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Title: Gamblers Are Baffled By Glitch
By TIM HOOVER World Staff Writer 4/11/00
Beating the system is hard for some bettors at the racetrack. For the second time in three weeks, a technical glitch with the simulcasting system at Fair Meadows Racetrack on Friday meant some gamblers weren't able to place their bets into a national wagering pool.
The good news, however, is that some people playing the ponies made more money because of the glitch, said Ron Shotts, Fair Meadows director of racing.
"A lot of times it works to their (patrons') advantage when the pools don't merge," Shotts said.
Don't tell that to Darrla James and Paula Gentry, though.
They've started calling the track "Unfair Meadows" after a problem with telephone lines on March 24 resulted in bets in Tulsa not making it into the national pool for a race in Louisiana.
James and Gentry, who had picked all four winning horses in order -- a superfecta wager -- received only the $249 local payoff instead of the $3,000-plus in the national pool.
Horse racing regulations say that in the event the local pool does not merge with the national pool, the track only has to make good on the local payoff.
Officials with the Oklahoma Horse Racing Commission say such glitches are common across the country. They said they could not provide figures on how often such occurrences take place at Oklahoma tracks.
On Friday, Fair Meadows could not place simulcasting wagers on a race in Kentucky into the national pool.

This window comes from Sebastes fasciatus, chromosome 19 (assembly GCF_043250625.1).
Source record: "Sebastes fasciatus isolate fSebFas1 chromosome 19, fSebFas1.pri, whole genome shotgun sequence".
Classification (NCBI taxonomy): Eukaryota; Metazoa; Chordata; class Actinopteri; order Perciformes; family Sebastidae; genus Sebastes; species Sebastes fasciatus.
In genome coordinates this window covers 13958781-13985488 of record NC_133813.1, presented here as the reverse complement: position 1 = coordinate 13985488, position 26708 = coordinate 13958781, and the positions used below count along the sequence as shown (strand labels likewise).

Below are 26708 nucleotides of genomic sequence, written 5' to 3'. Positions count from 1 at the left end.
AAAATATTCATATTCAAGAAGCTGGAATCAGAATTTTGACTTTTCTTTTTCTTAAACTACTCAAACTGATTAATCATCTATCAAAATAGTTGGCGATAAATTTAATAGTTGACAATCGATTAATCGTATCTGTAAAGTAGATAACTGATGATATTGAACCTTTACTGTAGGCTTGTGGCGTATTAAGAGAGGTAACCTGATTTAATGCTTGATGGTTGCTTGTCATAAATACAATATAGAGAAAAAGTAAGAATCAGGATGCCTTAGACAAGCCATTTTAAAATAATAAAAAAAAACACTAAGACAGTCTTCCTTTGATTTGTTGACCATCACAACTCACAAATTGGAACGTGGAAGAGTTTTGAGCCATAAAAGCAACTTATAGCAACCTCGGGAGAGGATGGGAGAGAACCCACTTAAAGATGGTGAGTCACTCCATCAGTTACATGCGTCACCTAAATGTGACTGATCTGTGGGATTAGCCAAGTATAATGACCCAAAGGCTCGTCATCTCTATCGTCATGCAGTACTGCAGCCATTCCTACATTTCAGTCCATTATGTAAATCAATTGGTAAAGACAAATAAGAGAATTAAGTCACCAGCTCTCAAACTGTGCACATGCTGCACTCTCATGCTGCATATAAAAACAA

"I don't know that it's odd," Shotts said of the proximity of Friday's problem to the March 24 glitch.
However, the snafu wasn't a bad thing for some gamblers.
Because odds are determined by the amount of money bet on a race, a local payoff often can be more than a national payoff, he said.
In Friday's case, seven winners made more money from Fair Meadows' payoff than they would have if their wagers had merged with national pools. The other three winners would have made just a few dollars more if their bets had placed into the national pool.
And, despite rumors to the contrary, Shotts said there were no multi-thousand-dollar winners in the No. 7 race; The biggest payoff was $128.
Nonetheless, he said the problems were frustrating.
"It's unfortunate. We wish the pools would merge," he said. "We don't own the phone lines, though."
The track takes wagers on 21,630 simulcast races per year, and these glitches have occurred perhaps four times in the last four years since simulcasting started, Shotts said.
"Twenty-one-thousand to one. Those are pretty good odds."
Tim Hoover, World staff writer, can be reached at 581-8447 or via e-mail at email@example.com.
-- (Dee360Degree@aol.com), April 11, 2000